Last week showbiz news agency WENN announced a deal with Plixi to charge publishers who use images uploaded via the social media firm. The reason for the arrangement is simple. Plixi provides a vital public service by allowing the likes of Courtney Love to share her ladyparts with the world; and WENN is well positioned to make publishers pay the going rate for images of 47 year old divorcees in the bathroom, rather than swipe them for free as they have been doing. Proceeds from the sales of this important documentary imagery will apparently be split between WENN and Plixi: the photographers and copyright owners will – you guessed – get nothing.
Announcing the deal, WENN Chief Executive Lloyd Beiny presented himself as an old-fashioned lawman, claiming the arrangement will end the “digital Wild West” that has allowed publishers to “liberally help themselves to photos posted on Plixi and reproduce them with scant concern for the ownership of copyright”. Flanked by a posse of deputies riding shotgun Marshall Beiny continued:
“Everyone has turned a blind eye to the use of these pictures up until now, but sooner or later the people who own them are going to say you can’t just steal our pictures and republish them without paying for them.”
Beiny’s major think-fail is obvious, but just to spell it out: neither WENN nor Plixi are “the people who own” the pictures. Before the deal Courtney et al could simply drop their kaks, upload the images and await the free publicity. Nothing has changed in that process except that now WENN & Plixi will step in to demand a fee from anyone providing that publicity.
So, far from being the lawman riding into town to impose order, Beiny’s announcement is closer to other fine old Western traditions such as cattle rustling and land-grabs.
“Plixi does not claim ownership of content you submit or make available for inclusion on the service. However, with respect to content you submit or make available for inclusion on publicly accessible areas of the service, you grant Plixi the following worldwide, royalty-free and non-exclusive license(s), as applicable:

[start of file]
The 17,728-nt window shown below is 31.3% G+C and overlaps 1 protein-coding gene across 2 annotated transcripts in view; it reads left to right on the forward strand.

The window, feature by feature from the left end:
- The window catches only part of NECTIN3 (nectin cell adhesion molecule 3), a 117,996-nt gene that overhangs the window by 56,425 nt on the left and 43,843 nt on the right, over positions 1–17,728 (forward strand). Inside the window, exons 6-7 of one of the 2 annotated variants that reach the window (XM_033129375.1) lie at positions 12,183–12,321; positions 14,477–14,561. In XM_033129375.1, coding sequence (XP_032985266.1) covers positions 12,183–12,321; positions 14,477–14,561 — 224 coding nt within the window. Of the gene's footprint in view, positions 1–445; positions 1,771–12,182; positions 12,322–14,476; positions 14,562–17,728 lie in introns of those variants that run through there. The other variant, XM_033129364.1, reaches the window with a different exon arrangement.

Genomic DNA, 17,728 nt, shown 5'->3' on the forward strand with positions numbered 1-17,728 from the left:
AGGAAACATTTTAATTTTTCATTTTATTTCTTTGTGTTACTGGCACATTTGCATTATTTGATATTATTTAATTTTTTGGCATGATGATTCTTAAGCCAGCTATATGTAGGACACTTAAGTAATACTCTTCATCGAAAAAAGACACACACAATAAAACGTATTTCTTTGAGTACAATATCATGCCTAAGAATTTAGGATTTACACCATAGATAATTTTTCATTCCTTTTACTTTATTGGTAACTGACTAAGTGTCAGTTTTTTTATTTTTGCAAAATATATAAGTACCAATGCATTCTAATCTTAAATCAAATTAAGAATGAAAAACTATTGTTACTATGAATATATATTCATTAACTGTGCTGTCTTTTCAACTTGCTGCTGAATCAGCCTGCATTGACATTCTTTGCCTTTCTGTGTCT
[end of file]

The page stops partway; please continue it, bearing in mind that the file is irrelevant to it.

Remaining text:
“With respect to content you submit or make available for inclusion on publicly accessible areas of Plixi, the license (with the right to sublicense) to use, distribute, reproduce, modify, adapt, publicly perform and publicly display such content, whether on the service, or through other media.
“This license exists only for as long as you elect to continue to include such content on the service and will terminate at the time you remove or Plixi removes such content from the service; provided, however, that if Plixi distributes or authorizes distribution of any content prior to your removal thereof from the service, Plixi’s (and it’s sublicenses’) rights with respect to such content shall be in perpetuity.”
The funniest thing about this scheme is that of course it won’t work. Plixi is hardly unique: it is only one of a number of applications that allow users to link their images to their tweets. Users with images of any value to upload will simply go elsewhere.
The other problem is that WENN and Plixi are seeking to enforce the new terms retrospectively on material already uploaded. Retrospective terms are always a happy hunting ground for lawyers, and both celebs and publishers have plenty of those on tap. No publisher is going to pay for an already published image uploaded under Plixi’s former terms; and any celeb now regretting any previous careless uploads will doubtless be made even more unhappy at seeing WENN and Plixi cash in on their photographic faux pas. So one way or another expect to see this new deal challenged in court before long.
Still, there are worse fates than ending up in court wrangling over ownership of some Z-lister’s private parts. After all, in the good old days cattle rustling was a capital offence.